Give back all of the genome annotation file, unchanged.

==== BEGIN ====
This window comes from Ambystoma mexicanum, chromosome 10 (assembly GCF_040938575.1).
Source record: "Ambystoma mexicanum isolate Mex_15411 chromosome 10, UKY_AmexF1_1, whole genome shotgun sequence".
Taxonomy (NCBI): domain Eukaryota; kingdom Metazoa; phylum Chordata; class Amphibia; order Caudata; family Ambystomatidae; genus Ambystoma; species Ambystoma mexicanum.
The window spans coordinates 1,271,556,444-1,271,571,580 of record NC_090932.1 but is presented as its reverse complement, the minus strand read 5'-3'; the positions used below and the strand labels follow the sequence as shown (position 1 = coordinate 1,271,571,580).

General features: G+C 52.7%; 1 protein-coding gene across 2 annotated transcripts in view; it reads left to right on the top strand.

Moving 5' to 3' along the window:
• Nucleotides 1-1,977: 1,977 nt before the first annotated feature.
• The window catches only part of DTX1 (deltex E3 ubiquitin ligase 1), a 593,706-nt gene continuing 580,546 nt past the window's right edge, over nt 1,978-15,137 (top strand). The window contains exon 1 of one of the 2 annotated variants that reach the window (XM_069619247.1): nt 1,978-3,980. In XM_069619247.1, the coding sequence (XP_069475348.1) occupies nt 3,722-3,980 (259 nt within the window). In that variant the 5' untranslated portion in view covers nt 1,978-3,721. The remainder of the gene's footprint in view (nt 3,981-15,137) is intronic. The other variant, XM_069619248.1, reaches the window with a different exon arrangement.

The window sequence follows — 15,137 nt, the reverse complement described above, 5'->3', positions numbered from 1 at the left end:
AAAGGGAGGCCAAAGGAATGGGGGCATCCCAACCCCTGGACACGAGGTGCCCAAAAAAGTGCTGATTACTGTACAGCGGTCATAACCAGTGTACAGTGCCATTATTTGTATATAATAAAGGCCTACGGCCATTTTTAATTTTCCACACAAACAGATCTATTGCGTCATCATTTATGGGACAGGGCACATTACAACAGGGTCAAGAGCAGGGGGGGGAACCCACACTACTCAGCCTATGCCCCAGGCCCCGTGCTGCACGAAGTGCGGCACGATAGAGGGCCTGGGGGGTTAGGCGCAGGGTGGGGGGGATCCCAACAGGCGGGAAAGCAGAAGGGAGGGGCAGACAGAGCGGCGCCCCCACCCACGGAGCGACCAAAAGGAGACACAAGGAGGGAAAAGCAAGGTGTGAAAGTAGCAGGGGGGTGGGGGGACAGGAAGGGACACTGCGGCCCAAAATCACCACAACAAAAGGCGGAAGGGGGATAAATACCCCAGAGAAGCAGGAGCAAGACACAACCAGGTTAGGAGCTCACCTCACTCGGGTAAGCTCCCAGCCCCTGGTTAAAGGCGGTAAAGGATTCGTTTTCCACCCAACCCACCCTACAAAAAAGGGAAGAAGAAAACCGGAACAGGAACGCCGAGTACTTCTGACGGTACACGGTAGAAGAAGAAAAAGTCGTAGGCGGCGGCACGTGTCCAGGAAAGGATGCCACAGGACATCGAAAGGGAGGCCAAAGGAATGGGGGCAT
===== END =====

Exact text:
This window comes from Ambystoma mexicanum, chromosome 10 (assembly GCF_040938575.1).
Source record: "Ambystoma mexicanum isolate Mex_15411 chromosome 10, UKY_AmexF1_1, whole genome shotgun sequence".
Taxonomy (NCBI): domain Eukaryota; kingdom Metazoa; phylum Chordata; class Amphibia; order Caudata; family Ambystomatidae; genus Ambystoma; species Ambystoma mexicanum.
The window spans coordinates 1,271,556,444-1,271,571,580 of record NC_090932.1 but is presented as its reverse complement, the minus strand read 5'-3'; the positions used below and the strand labels follow the sequence as shown (position 1 = coordinate 1,271,571,580).

General features: G+C 52.7%; 1 protein-coding gene across 2 annotated transcripts in view; it reads left to right on the top strand.

Moving 5' to 3' along the window:
• Nucleotides 1-1,977: 1,977 nt before the first annotated feature.
• The window catches only part of DTX1 (deltex E3 ubiquitin ligase 1), a 593,706-nt gene continuing 580,546 nt past the window's right edge, over nt 1,978-15,137 (top strand). The window contains exon 1 of one of the 2 annotated variants that reach the window (XM_069619247.1): nt 1,978-3,980. In XM_069619247.1, the coding sequence (XP_069475348.1) occupies nt 3,722-3,980 (259 nt within the window). In that variant the 5' untranslated portion in view covers nt 1,978-3,721. The remainder of the gene's footprint in view (nt 3,981-15,137) is intronic. The other variant, XM_069619248.1, reaches the window with a different exon arrangement.

The window sequence follows — 15,137 nt, the reverse complement described above, 5'->3', positions numbered from 1 at the left end:
AAAGGGAGGCCAAAGGAATGGGGGCATCCCAACCCCTGGACACGAGGTGCCCAAAAAAGTGCTGATTACTGTACAGCGGTCATAACCAGTGTACAGTGCCATTATTTGTATATAATAAAGGCCTACGGCCATTTTTAATTTTCCACACAAACAGATCTATTGCGTCATCATTTATGGGACAGGGCACATTACAACAGGGTCAAGAGCAGGGGGGGGAACCCACACTACTCAGCCTATGCCCCAGGCCCCGTGCTGCACGAAGTGCGGCACGATAGAGGGCCTGGGGGGTTAGGCGCAGGGTGGGGGGGATCCCAACAGGCGGGAAAGCAGAAGGGAGGGGCAGACAGAGCGGCGCCCCCACCCACGGAGCGACCAAAAGGAGACACAAGGAGGGAAAAGCAAGGTGTGAAAGTAGCAGGGGGGTGGGGGGACAGGAAGGGACACTGCGGCCCAAAATCACCACAACAAAAGGCGGAAGGGGGATAAATACCCCAGAGAAGCAGGAGCAAGACACAACCAGGTTAGGAGCTCACCTCACTCGGGTAAGCTCCCAGCCCCTGGTTAAAGGCGGTAAAGGATTCGTTTTCCACCCAACCCACCCTACAAAAAAGGGAAGAAGAAAACCGGAACAGGAACGCCGAGTACTTCTGACGGTACACGGTAGAAGAAGAAAAAGTCGTAGGCGGCGGCACGTGTCCAGGAAAGGATGCCACAGGACATCGAAAGGGAGGCCAAAGGAATGGGGGCAT